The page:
Thursday, October 23, 2008



Have you ever wondered why tabletops often have perpendicular end boards? Is it structural? Is it purely design?

Well the end boards are called “Breadboards” and they are both for design and structure.

Beauty is in the eye of the beholder, but I like it. To me it makes the table top look framed and purposed. It’s not just boards that have been lined up and glued together. Traditionally, end grain was thought to be aesthetically poor. Breadboards allows you hide the majority of the end grain of the main boards and replace it with two smaller portions at the end.

Structurally, they are designed to help prevent the tabletop cupping. As wood expands and contracts with the passage of time and the moisture content acclimatises to the environment the perfectly milled boards may warp, cup, twist, and do all sorts of things. Similarly to attaching an underlying brace Rigid breadboards hel

p to reduce cupping by keeping the boards in line. (Although this is what most people would say I’ve heard Christopher Schwartz teach that he’s doubtful as to how important this is. Youtube Link.)

You can attack breadboard in a number of ways. The most important point to remember is the direction of wood movement. Throughout the year as the moisture content changes solid timber expands and contracts. Different timbers expand at different percentages. The majority of expansion occurs in the plan perpendicular to the long grain. When you design your joinery it must allow the main boards to expand and slide and it must remain attached to the end.

Tongue and Groove
The simpliest joinerty is to use a tongue and groove. This can be down with a router or saw and cleaned up with a shoulder plane and sandpaper.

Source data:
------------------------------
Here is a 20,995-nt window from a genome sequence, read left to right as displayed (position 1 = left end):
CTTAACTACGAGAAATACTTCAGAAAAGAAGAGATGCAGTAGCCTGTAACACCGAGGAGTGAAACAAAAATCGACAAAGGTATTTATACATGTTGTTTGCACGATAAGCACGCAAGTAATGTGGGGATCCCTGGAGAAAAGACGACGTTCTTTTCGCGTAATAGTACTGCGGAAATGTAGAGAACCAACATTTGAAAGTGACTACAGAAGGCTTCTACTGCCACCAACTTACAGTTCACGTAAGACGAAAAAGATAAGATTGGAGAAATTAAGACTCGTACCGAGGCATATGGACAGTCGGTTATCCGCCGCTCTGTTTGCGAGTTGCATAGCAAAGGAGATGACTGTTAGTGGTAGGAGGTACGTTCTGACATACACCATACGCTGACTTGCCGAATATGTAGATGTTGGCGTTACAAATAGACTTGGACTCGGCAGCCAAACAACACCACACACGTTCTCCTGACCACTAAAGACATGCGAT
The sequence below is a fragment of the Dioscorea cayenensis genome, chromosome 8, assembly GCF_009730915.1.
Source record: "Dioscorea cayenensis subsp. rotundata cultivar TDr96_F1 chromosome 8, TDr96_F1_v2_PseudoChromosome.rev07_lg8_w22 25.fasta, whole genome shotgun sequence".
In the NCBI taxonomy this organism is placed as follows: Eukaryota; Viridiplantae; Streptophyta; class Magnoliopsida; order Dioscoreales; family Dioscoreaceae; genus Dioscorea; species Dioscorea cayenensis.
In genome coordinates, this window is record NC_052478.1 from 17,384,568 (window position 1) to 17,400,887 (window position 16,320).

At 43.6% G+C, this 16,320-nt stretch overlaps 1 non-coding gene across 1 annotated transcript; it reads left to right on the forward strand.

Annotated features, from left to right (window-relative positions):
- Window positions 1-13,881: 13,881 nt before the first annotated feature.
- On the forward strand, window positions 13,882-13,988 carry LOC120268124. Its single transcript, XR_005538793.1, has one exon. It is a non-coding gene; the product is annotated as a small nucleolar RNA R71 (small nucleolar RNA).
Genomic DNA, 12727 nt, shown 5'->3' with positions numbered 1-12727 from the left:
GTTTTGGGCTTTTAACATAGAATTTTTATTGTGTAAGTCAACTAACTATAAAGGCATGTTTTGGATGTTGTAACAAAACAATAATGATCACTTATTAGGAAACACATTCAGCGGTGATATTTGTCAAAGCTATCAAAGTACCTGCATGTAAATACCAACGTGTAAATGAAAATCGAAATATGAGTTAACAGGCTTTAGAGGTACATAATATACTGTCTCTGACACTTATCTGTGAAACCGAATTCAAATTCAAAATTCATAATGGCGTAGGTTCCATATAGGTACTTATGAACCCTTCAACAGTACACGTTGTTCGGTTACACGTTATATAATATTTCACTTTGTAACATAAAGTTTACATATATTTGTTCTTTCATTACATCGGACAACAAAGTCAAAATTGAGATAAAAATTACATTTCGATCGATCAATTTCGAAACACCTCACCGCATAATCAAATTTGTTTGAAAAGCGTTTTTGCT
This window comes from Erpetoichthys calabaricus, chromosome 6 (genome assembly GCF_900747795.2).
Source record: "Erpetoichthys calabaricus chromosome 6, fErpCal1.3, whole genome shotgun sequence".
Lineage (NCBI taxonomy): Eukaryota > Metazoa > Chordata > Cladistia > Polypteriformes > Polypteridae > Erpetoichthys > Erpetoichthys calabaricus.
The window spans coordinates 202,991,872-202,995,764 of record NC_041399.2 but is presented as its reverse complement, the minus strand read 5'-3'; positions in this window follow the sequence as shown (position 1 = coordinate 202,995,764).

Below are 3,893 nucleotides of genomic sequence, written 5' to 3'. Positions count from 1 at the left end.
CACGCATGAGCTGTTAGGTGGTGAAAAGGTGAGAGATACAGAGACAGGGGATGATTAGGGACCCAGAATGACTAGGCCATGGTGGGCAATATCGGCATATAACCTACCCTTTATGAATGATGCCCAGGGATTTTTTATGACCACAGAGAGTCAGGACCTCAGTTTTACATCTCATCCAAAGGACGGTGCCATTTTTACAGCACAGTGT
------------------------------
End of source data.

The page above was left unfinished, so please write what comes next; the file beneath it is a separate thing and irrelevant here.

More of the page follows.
Stopped Tongue and Groove
Often its preferred to hide the joinery. Simply stopping before the end achieves this with little hassle. The groove cannot be cut on a tablesaw but a plunge router, drill press or hollow chisle mortiser will be effective. This is the plan for the shaker table.

Sliding Dovetail
Essentially a modified tongue and groove joint which prevents one direction of movement. Dovetails are a mark of good woodworking and most people like the look. This would be my favourite design.

To cut the bread board, remove the bulk of the material with a table saw or straight router bit smaller than the desired dovetail. Then with a good quality dovetail router clean out the groove.

The table side is a little trickier. The best way technique is to use a straight bit and a edgeguide to remove the bulk of the waste. Then you a dovetail plane to finish the job. Derk Cohen has wonderful article on his dovetail plane.

You can also used dowels or loose tennons (such as dominos). You need to remember however, that they must allow room to slide. Dowels I think are too tricky and I don't have access to a domino (but I hear it's very good for this.)

Hope that helps...

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